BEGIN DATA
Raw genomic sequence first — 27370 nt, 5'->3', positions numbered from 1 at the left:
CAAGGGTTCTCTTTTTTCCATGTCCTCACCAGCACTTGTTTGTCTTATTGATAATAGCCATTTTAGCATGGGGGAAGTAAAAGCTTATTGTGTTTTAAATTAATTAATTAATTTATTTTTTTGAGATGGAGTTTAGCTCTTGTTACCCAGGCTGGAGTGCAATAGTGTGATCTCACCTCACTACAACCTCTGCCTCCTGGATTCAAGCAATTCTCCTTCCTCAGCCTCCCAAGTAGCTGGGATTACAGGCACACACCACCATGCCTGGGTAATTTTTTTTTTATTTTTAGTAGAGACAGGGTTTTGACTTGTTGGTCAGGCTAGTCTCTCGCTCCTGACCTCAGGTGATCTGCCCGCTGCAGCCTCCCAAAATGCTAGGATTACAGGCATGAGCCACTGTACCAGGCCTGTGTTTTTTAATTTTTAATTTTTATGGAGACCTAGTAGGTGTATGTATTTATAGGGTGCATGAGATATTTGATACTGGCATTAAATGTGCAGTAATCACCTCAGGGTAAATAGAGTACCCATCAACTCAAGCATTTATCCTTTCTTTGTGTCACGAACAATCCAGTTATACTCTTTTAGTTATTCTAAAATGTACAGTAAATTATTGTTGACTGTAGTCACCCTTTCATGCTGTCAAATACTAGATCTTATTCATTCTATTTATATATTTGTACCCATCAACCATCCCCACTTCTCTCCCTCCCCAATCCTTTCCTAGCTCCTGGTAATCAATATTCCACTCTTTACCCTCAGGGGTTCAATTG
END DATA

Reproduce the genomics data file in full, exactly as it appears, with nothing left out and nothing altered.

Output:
Raw genomic sequence first — 27370 nt, 5'->3', positions numbered from 1 at the left:
CAAGGGTTCTCTTTTTTCCATGTCCTCACCAGCACTTGTTTGTCTTATTGATAATAGCCATTTTAGCATGGGGGAAGTAAAAGCTTATTGTGTTTTAAATTAATTAATTAATTTATTTTTTTGAGATGGAGTTTAGCTCTTGTTACCCAGGCTGGAGTGCAATAGTGTGATCTCACCTCACTACAACCTCTGCCTCCTGGATTCAAGCAATTCTCCTTCCTCAGCCTCCCAAGTAGCTGGGATTACAGGCACACACCACCATGCCTGGGTAATTTTTTTTTTATTTTTAGTAGAGACAGGGTTTTGACTTGTTGGTCAGGCTAGTCTCTCGCTCCTGACCTCAGGTGATCTGCCCGCTGCAGCCTCCCAAAATGCTAGGATTACAGGCATGAGCCACTGTACCAGGCCTGTGTTTTTTAATTTTTAATTTTTATGGAGACCTAGTAGGTGTATGTATTTATAGGGTGCATGAGATATTTGATACTGGCATTAAATGTGCAGTAATCACCTCAGGGTAAATAGAGTACCCATCAACTCAAGCATTTATCCTTTCTTTGTGTCACGAACAATCCAGTTATACTCTTTTAGTTATTCTAAAATGTACAGTAAATTATTGTTGACTGTAGTCACCCTTTCATGCTGTCAAATACTAGATCTTATTCATTCTATTTATATATTTGTACCCATCAACCATCCCCACTTCTCTCCCTCCCCAATCCTTTCCTAGCTCCTGGTAATCAATATTCCACTCTTTACCCTCAGGGGTTCAATTG